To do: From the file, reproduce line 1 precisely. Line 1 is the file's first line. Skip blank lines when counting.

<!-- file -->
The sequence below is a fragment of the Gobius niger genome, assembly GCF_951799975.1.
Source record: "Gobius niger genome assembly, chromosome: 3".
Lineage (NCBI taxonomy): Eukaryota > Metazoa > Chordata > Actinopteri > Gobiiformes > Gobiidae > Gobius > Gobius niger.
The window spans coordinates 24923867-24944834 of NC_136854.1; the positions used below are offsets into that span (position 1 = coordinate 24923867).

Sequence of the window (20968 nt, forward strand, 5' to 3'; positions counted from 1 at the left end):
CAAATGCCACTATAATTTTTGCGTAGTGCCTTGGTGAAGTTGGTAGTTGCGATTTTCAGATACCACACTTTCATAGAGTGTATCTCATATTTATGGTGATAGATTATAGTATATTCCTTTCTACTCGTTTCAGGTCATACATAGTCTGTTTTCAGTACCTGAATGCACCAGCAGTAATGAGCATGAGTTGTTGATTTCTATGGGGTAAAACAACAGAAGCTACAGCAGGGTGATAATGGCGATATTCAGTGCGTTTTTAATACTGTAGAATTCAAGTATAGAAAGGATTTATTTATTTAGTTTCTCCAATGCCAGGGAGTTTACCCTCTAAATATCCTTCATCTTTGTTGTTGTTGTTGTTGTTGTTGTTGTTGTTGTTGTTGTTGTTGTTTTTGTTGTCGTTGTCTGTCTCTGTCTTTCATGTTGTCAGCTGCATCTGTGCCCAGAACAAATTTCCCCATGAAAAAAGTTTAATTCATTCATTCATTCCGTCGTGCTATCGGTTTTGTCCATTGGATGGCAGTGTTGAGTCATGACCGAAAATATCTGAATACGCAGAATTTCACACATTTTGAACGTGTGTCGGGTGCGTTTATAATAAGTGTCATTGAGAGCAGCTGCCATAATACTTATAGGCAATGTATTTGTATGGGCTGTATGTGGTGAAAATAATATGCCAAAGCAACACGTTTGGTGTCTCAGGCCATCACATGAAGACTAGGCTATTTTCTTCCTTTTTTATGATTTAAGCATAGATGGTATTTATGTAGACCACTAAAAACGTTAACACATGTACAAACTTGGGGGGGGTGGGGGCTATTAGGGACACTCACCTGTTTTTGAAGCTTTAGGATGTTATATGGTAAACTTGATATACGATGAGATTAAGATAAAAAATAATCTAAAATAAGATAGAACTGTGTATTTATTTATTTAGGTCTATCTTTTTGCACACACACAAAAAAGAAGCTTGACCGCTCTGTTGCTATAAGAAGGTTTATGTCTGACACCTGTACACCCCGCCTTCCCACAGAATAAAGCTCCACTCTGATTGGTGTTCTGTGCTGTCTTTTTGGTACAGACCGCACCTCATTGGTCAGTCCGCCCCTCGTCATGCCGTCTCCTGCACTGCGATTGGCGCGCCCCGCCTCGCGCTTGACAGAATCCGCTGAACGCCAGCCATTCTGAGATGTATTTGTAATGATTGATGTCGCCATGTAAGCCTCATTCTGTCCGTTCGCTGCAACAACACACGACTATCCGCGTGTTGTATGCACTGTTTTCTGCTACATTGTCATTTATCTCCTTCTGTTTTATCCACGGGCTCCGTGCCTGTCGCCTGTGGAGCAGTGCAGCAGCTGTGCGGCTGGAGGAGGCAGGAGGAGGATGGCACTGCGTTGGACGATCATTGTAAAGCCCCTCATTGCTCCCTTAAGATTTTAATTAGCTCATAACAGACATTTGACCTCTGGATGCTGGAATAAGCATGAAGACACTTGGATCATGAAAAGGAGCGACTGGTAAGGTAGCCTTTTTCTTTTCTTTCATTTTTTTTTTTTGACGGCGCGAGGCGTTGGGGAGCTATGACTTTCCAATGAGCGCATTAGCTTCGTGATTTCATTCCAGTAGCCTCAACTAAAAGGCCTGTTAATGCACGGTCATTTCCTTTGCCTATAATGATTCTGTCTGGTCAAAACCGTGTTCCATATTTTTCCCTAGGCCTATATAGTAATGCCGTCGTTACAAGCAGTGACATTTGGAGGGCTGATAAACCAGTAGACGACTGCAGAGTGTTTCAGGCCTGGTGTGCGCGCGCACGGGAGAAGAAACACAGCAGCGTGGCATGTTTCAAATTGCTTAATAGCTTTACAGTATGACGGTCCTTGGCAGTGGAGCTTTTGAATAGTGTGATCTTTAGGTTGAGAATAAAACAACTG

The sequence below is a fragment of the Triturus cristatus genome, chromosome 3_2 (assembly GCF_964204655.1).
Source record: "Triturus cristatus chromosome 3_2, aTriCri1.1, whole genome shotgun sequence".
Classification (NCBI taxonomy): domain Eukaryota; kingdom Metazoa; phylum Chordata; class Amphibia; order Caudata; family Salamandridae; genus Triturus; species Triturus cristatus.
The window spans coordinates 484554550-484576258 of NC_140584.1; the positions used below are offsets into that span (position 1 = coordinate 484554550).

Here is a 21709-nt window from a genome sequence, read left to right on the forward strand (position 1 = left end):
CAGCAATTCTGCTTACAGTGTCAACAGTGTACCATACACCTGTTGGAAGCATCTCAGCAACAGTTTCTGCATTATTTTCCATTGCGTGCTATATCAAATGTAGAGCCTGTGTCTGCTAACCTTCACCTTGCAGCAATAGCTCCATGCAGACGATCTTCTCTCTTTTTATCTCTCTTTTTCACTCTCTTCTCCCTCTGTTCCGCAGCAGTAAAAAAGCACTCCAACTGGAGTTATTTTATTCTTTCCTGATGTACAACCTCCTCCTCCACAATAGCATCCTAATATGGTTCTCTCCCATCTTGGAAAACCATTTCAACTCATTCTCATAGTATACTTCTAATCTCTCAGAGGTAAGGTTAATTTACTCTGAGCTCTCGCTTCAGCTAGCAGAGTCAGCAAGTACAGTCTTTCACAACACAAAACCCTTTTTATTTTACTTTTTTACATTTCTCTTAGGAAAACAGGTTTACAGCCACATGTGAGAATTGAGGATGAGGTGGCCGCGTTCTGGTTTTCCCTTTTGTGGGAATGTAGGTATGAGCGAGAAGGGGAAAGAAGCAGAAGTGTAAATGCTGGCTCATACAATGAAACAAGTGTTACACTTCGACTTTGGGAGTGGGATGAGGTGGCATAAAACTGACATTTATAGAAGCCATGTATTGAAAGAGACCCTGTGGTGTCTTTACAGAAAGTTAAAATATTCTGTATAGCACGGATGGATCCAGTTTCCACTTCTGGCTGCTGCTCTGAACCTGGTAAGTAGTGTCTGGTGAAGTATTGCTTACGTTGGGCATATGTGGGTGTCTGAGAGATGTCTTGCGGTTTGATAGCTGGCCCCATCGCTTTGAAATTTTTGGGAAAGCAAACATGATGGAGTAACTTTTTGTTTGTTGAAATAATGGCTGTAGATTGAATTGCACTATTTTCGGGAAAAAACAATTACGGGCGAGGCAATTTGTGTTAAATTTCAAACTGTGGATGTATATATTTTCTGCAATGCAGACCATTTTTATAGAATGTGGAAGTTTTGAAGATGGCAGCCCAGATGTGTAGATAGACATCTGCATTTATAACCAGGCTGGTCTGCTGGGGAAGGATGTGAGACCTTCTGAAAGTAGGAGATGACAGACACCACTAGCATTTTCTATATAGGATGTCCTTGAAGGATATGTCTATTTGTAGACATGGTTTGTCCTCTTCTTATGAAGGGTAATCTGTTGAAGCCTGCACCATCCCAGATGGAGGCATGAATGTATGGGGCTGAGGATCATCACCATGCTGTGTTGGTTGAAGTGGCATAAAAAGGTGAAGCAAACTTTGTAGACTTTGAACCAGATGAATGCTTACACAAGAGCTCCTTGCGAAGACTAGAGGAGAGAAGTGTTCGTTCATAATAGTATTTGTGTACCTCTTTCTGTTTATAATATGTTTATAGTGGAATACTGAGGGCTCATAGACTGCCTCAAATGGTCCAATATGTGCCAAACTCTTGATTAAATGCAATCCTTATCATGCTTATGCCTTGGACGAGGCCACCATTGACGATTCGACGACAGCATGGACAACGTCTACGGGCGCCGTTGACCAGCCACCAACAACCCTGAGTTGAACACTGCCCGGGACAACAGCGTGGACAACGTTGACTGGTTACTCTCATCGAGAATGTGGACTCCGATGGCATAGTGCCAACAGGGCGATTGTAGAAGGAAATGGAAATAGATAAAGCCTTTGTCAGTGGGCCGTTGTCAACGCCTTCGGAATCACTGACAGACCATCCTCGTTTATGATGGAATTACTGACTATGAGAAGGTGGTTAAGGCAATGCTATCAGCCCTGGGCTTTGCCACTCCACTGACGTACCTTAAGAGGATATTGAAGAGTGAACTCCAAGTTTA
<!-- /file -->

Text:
The sequence below is a fragment of the Gobius niger genome, assembly GCF_951799975.1.